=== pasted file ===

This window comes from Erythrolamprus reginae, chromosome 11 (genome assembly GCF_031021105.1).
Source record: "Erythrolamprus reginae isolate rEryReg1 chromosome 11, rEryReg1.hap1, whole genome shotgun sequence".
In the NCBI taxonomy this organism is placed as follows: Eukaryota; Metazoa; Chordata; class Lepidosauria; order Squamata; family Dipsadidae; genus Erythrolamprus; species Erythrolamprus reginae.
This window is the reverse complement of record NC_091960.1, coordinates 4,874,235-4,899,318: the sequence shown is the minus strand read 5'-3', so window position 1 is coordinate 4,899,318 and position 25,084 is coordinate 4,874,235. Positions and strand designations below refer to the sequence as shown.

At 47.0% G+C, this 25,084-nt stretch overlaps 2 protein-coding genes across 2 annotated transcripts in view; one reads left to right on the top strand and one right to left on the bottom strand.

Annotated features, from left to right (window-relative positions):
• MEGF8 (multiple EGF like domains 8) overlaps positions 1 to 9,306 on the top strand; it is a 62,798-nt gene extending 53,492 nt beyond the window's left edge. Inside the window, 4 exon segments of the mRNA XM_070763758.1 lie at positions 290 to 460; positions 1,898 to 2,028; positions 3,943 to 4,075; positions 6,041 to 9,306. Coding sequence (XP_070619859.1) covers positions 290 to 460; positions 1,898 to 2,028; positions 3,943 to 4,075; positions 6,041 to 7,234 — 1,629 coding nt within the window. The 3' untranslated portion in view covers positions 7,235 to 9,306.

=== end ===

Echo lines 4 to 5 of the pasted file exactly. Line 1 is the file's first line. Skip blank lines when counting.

This window is the reverse complement of record NC_091960.1, coordinates 4,874,235-4,899,318: the sequence shown is the minus strand read 5'-3', so window position 1 is coordinate 4,899,318 and position 25,084 is coordinate 4,874,235. Positions and strand designations below refer to the sequence as shown.

At 47.0% G+C, this 25,084-nt stretch overlaps 2 protein-coding genes across 2 annotated transcripts in view; one reads left to right on the top strand and one right to left on the bottom strand.